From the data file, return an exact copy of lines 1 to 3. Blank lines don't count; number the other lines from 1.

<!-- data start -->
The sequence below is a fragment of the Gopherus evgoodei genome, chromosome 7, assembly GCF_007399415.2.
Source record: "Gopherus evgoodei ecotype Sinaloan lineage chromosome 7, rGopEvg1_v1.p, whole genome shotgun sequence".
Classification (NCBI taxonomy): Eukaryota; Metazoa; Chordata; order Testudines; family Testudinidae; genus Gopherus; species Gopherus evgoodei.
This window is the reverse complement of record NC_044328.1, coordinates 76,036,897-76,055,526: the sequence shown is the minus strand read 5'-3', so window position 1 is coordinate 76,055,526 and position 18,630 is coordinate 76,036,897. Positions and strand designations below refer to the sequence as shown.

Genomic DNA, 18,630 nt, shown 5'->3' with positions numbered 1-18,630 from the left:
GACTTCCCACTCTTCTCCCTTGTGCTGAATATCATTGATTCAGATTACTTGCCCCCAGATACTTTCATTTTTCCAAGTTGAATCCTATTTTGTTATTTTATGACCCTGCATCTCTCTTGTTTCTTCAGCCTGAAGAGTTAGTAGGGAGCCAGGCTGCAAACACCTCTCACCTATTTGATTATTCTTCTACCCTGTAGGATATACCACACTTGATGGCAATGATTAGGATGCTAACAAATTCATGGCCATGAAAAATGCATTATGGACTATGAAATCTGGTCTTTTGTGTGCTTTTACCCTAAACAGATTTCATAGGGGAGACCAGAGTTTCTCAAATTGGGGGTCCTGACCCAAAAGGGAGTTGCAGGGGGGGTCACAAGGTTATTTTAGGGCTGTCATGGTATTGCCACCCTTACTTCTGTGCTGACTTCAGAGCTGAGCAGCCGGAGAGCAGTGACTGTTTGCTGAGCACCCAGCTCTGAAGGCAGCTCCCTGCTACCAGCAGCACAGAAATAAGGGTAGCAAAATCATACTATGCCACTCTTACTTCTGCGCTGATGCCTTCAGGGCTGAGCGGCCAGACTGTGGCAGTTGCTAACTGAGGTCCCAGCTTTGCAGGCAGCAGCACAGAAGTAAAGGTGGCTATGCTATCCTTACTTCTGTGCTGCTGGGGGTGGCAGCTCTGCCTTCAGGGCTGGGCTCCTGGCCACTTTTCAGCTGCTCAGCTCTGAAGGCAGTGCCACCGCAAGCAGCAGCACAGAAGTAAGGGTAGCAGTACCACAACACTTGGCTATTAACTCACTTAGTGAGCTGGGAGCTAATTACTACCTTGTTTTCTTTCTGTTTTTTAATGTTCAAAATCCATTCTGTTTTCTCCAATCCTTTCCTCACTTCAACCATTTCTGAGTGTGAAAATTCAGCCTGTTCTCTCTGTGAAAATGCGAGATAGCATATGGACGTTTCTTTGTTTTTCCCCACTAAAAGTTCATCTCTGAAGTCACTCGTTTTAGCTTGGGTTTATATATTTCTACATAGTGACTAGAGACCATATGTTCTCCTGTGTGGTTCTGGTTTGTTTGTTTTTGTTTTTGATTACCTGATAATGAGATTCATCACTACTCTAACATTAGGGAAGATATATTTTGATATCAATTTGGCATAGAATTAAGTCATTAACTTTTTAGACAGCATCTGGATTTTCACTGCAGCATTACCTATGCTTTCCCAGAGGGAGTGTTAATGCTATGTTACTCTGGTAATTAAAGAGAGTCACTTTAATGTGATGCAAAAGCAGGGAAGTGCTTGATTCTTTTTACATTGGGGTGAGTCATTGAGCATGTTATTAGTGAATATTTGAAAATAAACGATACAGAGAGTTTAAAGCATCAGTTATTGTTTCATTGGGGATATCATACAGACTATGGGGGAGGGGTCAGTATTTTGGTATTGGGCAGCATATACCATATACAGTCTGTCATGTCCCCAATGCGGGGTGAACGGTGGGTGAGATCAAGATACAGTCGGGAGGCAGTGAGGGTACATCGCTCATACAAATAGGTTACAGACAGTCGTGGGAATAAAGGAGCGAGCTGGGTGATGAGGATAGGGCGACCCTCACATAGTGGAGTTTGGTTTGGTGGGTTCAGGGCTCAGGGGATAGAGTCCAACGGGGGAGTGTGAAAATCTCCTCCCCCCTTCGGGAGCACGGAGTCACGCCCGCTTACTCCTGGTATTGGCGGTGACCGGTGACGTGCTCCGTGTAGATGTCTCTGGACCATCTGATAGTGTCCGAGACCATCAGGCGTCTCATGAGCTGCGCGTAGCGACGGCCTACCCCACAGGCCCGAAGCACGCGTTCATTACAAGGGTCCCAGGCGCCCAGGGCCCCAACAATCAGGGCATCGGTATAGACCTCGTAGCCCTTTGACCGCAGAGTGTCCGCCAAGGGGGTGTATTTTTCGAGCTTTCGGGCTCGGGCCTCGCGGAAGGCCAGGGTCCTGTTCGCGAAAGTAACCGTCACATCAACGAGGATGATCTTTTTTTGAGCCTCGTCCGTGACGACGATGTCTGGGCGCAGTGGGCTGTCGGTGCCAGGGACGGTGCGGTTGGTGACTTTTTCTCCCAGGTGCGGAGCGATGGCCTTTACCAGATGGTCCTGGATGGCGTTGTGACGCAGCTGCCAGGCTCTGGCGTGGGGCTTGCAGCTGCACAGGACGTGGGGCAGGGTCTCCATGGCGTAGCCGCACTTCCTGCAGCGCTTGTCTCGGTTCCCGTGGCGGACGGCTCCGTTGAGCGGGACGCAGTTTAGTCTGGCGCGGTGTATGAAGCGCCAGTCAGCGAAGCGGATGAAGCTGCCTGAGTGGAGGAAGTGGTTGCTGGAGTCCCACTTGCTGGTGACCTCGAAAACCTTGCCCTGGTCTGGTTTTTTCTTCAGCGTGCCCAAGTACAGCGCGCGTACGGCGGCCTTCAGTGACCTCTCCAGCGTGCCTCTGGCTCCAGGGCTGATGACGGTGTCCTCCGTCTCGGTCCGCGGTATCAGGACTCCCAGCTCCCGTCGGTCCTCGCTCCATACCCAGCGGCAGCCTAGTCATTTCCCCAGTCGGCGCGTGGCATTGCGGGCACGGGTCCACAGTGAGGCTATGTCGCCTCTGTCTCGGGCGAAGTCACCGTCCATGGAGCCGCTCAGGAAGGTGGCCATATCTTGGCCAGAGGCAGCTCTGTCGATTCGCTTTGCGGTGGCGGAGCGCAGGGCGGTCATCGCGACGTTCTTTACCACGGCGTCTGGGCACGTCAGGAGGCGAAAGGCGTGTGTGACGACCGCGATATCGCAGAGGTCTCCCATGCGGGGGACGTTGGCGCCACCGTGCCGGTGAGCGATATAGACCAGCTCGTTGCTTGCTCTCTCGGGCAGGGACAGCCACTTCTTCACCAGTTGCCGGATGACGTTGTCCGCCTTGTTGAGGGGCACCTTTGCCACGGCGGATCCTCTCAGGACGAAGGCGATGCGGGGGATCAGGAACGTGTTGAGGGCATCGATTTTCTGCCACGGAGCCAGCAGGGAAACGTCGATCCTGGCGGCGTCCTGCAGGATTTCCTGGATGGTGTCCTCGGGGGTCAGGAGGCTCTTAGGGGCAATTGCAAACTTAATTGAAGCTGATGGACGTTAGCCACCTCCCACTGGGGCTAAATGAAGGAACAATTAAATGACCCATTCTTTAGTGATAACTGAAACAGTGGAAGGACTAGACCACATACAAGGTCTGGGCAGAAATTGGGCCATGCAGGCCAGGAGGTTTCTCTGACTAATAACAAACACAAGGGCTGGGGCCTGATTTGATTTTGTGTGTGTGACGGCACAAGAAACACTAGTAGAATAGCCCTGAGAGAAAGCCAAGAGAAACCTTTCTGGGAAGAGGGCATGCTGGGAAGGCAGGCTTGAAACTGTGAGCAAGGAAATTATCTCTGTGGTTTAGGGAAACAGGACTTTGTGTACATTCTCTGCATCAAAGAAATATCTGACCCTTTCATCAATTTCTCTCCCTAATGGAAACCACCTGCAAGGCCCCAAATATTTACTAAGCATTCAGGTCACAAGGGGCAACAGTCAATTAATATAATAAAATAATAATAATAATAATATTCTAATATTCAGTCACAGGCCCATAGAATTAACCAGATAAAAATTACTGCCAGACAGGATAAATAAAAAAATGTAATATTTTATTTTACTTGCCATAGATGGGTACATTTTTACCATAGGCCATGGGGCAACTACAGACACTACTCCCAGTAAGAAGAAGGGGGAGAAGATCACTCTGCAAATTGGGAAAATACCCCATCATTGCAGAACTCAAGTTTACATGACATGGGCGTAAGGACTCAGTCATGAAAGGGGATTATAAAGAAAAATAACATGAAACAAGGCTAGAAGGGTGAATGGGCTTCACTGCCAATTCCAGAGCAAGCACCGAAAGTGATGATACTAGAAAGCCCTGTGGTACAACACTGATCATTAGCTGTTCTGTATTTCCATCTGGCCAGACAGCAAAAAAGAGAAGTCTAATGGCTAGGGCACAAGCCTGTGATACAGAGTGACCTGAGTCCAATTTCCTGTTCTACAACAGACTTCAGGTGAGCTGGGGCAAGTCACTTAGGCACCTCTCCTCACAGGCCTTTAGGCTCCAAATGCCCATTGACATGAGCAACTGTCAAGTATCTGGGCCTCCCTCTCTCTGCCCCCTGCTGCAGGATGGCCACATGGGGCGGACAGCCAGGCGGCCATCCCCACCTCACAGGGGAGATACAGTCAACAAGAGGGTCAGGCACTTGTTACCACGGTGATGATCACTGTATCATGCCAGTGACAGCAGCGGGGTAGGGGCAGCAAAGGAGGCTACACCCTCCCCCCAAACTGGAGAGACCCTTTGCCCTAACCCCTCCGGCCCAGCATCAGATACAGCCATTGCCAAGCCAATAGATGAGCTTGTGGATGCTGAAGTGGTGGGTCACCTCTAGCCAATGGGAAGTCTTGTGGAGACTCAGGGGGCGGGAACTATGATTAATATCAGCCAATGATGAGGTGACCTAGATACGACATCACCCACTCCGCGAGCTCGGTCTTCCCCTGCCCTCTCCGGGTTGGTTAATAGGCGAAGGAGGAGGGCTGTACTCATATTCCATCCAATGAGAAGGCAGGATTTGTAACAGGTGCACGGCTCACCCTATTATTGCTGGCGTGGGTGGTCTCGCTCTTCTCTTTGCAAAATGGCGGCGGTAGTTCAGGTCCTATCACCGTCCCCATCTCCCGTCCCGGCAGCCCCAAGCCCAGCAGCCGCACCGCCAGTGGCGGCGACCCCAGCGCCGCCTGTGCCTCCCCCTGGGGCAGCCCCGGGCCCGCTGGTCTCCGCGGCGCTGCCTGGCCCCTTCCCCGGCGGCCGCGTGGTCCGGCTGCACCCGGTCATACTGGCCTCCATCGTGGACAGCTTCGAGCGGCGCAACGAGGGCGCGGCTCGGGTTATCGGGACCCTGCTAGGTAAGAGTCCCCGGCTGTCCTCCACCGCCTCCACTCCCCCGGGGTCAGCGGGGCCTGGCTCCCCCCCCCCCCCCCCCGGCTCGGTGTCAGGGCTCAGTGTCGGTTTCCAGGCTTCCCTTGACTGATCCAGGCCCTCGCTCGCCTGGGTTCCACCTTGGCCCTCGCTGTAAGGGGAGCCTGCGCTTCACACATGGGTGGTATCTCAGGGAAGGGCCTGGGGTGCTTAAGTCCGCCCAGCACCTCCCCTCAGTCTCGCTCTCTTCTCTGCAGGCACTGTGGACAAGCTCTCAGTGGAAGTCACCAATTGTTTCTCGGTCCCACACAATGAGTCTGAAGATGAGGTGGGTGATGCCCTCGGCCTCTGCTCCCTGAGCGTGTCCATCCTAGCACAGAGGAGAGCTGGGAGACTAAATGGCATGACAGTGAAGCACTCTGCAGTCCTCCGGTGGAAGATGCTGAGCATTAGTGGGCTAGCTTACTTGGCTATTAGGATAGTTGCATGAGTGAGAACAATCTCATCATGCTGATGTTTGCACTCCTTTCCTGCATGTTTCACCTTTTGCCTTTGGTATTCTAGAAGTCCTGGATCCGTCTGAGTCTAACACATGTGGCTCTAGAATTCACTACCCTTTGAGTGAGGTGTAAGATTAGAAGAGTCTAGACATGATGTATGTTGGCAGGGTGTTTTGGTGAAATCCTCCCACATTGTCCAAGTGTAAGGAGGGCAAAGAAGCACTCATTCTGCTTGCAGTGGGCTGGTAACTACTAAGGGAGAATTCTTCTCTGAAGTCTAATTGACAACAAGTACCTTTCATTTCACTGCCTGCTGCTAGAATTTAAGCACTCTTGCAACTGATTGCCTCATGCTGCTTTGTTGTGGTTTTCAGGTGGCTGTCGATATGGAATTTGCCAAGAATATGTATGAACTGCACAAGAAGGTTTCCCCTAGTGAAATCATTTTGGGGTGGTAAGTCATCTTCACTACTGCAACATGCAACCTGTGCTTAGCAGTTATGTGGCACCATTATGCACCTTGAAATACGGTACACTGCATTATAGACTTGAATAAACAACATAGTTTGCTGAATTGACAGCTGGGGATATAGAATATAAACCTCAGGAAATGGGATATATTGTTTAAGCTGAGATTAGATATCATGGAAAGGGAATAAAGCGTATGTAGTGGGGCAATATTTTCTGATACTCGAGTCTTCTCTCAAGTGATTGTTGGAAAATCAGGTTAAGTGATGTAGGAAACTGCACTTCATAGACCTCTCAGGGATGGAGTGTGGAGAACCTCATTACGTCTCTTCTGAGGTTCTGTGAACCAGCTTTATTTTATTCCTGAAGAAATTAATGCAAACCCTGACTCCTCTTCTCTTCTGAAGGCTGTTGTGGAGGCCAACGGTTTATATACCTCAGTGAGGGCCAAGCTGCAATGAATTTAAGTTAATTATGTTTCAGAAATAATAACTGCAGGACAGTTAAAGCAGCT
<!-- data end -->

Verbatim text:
The sequence below is a fragment of the Gopherus evgoodei genome, chromosome 7, assembly GCF_007399415.2.
Source record: "Gopherus evgoodei ecotype Sinaloan lineage chromosome 7, rGopEvg1_v1.p, whole genome shotgun sequence".
Classification (NCBI taxonomy): Eukaryota; Metazoa; Chordata; order Testudines; family Testudinidae; genus Gopherus; species Gopherus evgoodei.